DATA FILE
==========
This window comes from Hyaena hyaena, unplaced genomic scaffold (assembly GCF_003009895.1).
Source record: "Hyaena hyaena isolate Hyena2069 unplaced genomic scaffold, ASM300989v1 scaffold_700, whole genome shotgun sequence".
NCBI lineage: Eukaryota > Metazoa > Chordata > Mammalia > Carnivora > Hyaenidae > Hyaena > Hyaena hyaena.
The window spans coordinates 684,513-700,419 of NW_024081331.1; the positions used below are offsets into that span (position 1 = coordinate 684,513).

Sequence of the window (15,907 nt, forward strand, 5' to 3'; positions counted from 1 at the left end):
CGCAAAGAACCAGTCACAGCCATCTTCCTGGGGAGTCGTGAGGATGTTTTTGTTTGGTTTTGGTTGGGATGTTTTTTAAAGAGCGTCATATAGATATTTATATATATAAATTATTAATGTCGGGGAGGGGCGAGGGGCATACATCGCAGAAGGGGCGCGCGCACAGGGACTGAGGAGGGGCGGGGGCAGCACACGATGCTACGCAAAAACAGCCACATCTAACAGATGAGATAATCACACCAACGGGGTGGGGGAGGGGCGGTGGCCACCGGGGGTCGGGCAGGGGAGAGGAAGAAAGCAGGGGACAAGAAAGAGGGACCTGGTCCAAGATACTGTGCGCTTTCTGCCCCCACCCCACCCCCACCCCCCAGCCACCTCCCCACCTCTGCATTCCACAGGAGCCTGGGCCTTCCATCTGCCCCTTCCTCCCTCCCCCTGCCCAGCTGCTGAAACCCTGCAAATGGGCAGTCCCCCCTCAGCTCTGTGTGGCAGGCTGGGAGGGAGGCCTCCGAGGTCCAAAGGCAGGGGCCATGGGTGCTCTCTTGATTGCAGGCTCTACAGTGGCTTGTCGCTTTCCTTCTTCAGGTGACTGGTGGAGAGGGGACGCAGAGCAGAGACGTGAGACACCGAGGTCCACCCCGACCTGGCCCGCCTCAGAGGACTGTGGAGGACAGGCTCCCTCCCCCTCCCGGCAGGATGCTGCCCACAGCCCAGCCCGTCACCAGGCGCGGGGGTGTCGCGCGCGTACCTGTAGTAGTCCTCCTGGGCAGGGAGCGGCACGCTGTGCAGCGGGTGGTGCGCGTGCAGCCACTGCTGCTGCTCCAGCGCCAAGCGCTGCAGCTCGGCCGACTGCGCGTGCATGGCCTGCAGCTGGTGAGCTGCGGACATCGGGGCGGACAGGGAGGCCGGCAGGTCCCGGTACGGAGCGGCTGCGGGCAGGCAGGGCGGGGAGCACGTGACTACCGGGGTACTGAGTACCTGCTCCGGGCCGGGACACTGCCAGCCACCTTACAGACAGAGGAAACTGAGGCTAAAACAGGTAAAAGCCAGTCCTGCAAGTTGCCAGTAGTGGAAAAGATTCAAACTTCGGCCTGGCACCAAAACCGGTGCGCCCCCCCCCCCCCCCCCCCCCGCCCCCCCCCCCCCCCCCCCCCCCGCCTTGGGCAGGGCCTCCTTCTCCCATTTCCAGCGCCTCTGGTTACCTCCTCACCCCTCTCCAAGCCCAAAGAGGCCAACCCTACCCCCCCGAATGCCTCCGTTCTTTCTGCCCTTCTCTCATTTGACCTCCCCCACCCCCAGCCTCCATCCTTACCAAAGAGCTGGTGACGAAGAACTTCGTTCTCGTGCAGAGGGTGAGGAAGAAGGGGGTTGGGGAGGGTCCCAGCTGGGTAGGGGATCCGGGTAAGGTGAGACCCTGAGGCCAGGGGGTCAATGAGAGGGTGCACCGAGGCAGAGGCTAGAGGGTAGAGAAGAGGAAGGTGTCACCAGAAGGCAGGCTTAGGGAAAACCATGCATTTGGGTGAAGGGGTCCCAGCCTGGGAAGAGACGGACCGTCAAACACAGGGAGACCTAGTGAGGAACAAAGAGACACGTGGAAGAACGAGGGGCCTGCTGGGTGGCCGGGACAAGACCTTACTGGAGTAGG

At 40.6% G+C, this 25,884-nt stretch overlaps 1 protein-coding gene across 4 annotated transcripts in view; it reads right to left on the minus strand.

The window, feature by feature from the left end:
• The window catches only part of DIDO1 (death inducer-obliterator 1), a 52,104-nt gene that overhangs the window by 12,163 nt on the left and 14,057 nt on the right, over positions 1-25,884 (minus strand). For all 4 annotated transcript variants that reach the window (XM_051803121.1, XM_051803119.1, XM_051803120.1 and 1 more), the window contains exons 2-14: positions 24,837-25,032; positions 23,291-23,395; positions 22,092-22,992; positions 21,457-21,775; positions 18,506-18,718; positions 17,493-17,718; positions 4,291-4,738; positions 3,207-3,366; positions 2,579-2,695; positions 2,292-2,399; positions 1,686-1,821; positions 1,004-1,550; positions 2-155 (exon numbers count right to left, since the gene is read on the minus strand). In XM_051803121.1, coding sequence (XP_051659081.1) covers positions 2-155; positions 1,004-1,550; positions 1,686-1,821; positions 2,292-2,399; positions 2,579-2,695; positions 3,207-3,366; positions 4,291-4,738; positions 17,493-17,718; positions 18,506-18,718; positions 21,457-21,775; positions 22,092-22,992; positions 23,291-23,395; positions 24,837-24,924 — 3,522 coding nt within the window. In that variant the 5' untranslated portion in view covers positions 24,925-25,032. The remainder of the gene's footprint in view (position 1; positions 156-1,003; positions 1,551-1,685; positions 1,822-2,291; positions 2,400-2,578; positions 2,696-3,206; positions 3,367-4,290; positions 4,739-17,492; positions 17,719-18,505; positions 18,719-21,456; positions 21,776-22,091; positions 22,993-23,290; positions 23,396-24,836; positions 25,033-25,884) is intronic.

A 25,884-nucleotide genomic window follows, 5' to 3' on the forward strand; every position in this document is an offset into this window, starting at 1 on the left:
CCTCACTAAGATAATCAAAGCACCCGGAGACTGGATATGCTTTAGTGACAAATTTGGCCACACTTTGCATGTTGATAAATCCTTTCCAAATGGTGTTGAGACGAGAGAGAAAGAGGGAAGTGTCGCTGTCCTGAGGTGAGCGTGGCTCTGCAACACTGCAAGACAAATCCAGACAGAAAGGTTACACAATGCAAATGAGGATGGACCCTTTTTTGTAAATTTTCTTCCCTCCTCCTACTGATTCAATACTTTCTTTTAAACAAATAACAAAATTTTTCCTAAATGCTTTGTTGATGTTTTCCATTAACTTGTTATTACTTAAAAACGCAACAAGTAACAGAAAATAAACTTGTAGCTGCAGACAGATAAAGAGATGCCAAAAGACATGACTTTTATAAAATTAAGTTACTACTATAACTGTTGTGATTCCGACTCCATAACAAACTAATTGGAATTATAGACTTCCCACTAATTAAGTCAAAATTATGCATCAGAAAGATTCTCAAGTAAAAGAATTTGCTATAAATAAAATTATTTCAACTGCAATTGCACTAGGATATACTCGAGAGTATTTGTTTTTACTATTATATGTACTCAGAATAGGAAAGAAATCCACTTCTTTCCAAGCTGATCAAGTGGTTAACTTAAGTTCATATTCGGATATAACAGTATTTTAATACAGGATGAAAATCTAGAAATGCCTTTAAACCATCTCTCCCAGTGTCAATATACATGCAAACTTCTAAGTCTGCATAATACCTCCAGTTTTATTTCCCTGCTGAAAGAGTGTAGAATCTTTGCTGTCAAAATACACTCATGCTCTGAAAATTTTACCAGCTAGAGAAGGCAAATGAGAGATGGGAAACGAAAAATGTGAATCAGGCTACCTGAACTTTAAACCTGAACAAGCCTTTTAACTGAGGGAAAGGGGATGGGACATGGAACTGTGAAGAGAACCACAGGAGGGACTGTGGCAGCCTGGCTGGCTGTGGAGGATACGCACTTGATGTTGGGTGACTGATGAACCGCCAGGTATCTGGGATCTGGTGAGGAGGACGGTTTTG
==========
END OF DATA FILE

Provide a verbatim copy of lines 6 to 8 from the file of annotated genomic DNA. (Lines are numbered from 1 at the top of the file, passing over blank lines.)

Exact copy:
CGCAAAGAACCAGTCACAGCCATCTTCCTGGGGAGTCGTGAGGATGTTTTTGTTTGGTTTTGGTTGGGATGTTTTTTAAAGAGCGTCATATAGATATTTATATATATAAATTATTAATGTCGGGGAGGGGCGAGGGGCATACATCGCAGAAGGGGCGCGCGCACAGGGACTGAGGAGGGGCGGGGGCAGCACACGATGCTACGCAAAAACAGCCACATCTAACAGATGAGATAATCACACCAACGGGGTGGGGGAGGGGCGGTGGCCACCGGGGGTCGGGCAGGGGAGAGGAAGAAAGCAGGGGACAAGAAAGAGGGACCTGGTCCAAGATACTGTGCGCTTTCTGCCCCCACCCCACCCCCACCCCCCAGCCACCTCCCCACCTCTGCATTCCACAGGAGCCTGGGCCTTCCATCTGCCCCTTCCTCCCTCCCCCTGCCCAGCTGCTGAAACCCTGCAAATGGGCAGTCCCCCCTCAGCTCTGTGTGGCAGGCTGGGAGGGAGGCCTCCGAGGTCCAAAGGCAGGGGCCATGGGTGCTCTCTTGATTGCAGGCTCTACAGTGGCTTGTCGCTTTCCTTCTTCAGGTGACTGGTGGAGAGGGGACGCAGAGCAGAGACGTGAGACACCGAGGTCCACCCCGACCTGGCCCGCCTCAGAGGACTGTGGAGGACAGGCTCCCTCCCCCTCCCGGCAGGATGCTGCCCACAGCCCAGCCCGTCACCAGGCGCGGGGGTGTCGCGCGCGTACCTGTAGTAGTCCTCCTGGGCAGGGAGCGGCACGCTGTGCAGCGGGTGGTGCGCGTGCAGCCACTGCTGCTGCTCCAGCGCCAAGCGCTGCAGCTCGGCCGACTGCGCGTGCATGGCCTGCAGCTGGTGAGCTGCGGACATCGGGGCGGACAGGGAGGCCGGCAGGTCCCGGTACGGAGCGGCTGCGGGCAGGCAGGGCGGGGAGCACGTGACTACCGGGGTACTGAGTACCTGCTCCGGGCCGGGACACTGCCAGCCACCTTACAGACAGAGGAAACTGAGGCTAAAACAGGTAAAAGCCAGTCCTGCAAGTTGCCAGTAGTGGAAAAGATTCAAACTTCGGCCTGGCACCAAAACCGGTGCGCCCCCCCCCCCCCCCCCCCCCGCCCCCCCCCCCCCCCCCCCCCCCGCCTTGGGCAGGGCCTCCTTCTCCCATTTCCAGCGCCTCTGGTTACCTCCTCACCCCTCTCCAAGCCCAAAGAGGCCAACCCTACCCCCCCGAATGCCTCCGTTCTTTCTGCCCTTCTCTCATTTGACCTCCCCCACCCCCAGCCTCCATCCTTACCAAAGAGCTGGTGACGAAGAACTTCGTTCTCGTGCAGAGGGTGAGGAAGAAGGGGGTTGGGGAGGGTCCCAGCTGGGTAGGGGATCCGGGTAAGGTGAGACCCTGAGGCCAGGGGGTCAATGAGAGGGTGCACCGAGGCAGAGGCTAGAGGGTAGAGAAGAGGAAGGTGTCACCAGAAGGCAGGCTTAGGGAAAACCATGCATTTGGGTGAAGGGGTCCCAGCCTGGGAAGAGACGGACCGTCAAACACAGGGAGACCTAGTGAGGAACAAAGAGACACGTGGAAGAACGAGGGGCCTGCTGGGTGGCCGGGACAAGACCTTACTGGAGTAGG

At 40.6% G+C, this 25,884-nt stretch overlaps 1 protein-coding gene across 4 annotated transcripts in view; it reads right to left on the minus strand.

The window, feature by feature from the left end: